I know that Brønsted–Lowry acids can donate a proton and a Brønsted–Lowry base can receive a proton. I have also memorized the strong acids and bases, which makes it easier to figure out. However, if I was given a substance that I didn't memorize, I would struggle to tell if it is an acid or base. Are there any quick methods to know if a substance is an acid or base? Or do I have to memorize as many as I can?

  • 3
    $\begingroup$ Has H - can act as acid. Virtually anything can act as base. $\endgroup$ – Mithoron Jun 15 at 0:07

Not perfect, but here are a couple rules of thumb to start with for the most common cases. The key with both rules is to look at the molecular structure.

  1. A Bronsted acid typically has hydrogen attached to oxygen, sulfur or a halogen, all these being relatively electronegative elements. The hydrogen could also be attached to another nonmetal, especially nitrogen or phosphorous, if the atom is a positive charge center like the nitrogen in ammonium ion. If the atom is both a positive charge center and oxygen, sulfur or a halogen, you likely have a strong acid.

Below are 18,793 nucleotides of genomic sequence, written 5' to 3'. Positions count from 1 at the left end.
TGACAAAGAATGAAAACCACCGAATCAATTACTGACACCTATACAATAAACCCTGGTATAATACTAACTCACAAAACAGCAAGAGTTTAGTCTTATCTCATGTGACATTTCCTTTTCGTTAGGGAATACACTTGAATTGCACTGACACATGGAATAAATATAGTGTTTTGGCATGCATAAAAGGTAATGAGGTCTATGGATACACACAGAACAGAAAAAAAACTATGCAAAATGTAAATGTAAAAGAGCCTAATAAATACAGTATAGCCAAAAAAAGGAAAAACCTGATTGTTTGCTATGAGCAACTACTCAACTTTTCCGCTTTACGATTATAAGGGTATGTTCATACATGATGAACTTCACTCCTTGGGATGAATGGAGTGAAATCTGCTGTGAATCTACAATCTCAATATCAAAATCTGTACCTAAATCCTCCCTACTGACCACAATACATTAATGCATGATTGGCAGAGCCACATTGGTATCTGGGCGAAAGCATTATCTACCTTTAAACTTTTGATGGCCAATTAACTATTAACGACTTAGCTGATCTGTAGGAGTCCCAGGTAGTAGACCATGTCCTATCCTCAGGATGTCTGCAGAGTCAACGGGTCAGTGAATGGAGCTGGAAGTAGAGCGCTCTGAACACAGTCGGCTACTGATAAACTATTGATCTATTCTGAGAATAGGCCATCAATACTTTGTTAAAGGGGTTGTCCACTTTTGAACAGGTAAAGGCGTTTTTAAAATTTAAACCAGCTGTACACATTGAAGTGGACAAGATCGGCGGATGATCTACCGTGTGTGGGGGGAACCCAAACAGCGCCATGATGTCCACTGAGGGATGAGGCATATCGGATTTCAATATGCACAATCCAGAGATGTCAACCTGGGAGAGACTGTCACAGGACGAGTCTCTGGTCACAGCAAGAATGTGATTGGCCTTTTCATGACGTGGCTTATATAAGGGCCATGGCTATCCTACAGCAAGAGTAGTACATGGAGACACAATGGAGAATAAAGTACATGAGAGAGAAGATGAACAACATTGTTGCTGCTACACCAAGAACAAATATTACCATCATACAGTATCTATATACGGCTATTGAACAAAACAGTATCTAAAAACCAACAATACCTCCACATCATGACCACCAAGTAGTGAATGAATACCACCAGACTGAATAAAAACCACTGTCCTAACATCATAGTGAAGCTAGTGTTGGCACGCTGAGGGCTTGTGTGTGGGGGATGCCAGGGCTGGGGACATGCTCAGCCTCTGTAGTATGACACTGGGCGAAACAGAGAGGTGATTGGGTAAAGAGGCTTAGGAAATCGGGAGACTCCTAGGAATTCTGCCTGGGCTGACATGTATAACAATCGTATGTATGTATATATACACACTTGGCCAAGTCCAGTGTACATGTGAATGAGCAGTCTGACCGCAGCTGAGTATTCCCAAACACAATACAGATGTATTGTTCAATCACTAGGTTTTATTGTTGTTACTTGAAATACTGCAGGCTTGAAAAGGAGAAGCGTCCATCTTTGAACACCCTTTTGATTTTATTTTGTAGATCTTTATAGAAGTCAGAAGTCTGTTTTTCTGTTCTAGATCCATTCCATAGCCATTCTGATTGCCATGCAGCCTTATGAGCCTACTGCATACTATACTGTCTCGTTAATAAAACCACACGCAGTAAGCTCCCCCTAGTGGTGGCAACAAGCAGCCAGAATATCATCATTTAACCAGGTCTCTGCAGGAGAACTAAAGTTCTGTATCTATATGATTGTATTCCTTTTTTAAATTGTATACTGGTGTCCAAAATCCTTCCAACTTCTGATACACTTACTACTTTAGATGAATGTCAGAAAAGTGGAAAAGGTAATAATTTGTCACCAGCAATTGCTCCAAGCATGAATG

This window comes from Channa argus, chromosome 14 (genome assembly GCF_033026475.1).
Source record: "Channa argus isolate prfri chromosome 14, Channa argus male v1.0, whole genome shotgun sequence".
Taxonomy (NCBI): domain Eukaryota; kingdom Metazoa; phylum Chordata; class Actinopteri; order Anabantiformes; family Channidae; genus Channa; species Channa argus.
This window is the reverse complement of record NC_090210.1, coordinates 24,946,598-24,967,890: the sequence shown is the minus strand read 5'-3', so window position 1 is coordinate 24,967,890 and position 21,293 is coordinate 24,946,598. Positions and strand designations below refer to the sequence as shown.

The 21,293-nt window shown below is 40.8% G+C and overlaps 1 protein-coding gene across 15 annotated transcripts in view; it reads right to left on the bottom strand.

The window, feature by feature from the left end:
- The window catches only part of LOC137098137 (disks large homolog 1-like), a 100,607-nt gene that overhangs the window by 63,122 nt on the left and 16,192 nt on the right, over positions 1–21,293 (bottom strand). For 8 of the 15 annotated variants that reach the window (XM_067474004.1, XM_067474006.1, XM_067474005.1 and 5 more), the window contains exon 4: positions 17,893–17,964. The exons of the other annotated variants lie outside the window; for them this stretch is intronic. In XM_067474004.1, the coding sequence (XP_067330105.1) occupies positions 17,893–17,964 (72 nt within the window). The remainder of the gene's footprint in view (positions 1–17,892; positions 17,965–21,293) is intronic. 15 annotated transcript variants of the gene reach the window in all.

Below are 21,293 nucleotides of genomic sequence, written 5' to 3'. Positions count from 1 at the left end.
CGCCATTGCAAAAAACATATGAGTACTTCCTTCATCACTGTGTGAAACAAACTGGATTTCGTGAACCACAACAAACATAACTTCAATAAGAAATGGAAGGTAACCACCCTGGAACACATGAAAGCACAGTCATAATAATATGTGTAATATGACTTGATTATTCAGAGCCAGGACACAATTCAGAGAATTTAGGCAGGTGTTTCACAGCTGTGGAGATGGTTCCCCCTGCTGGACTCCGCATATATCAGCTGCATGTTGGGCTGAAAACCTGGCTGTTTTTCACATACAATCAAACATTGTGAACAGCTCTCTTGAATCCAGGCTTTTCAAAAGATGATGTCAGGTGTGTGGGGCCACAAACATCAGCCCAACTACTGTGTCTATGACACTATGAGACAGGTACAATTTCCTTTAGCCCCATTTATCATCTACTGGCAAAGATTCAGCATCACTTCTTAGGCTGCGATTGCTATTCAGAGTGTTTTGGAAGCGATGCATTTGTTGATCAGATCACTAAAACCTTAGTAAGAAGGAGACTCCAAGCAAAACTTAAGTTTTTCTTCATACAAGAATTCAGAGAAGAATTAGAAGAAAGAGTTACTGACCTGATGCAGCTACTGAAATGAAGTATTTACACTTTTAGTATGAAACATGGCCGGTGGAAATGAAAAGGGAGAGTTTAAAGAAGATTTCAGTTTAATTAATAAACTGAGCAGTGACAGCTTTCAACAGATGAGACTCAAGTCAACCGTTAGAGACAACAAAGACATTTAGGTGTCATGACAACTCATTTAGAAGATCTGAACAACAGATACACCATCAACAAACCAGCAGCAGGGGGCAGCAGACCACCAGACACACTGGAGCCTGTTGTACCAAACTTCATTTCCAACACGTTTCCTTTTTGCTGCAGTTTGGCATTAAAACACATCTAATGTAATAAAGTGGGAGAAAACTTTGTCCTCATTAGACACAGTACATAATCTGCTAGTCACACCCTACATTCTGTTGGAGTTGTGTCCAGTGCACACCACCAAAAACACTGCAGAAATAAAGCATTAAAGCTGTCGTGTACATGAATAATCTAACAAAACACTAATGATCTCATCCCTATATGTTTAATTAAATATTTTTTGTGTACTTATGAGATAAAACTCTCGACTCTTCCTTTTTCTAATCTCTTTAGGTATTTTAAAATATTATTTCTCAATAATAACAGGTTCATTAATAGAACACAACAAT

2. A Bronsted-Lowry base typically has a nonbonding electron pair that can combine with a proton, thus resembling a Lewis base. In stable compounds the nonbonding pair us usually on the same kind of atom as one of the elements mentioned above for acids. This is one reason Bronsted-Lowry acid-base reactions are typically fast and reversible.

| improve this answer | |

Not the answer you're looking for? Browse other questions tagged or ask your own question.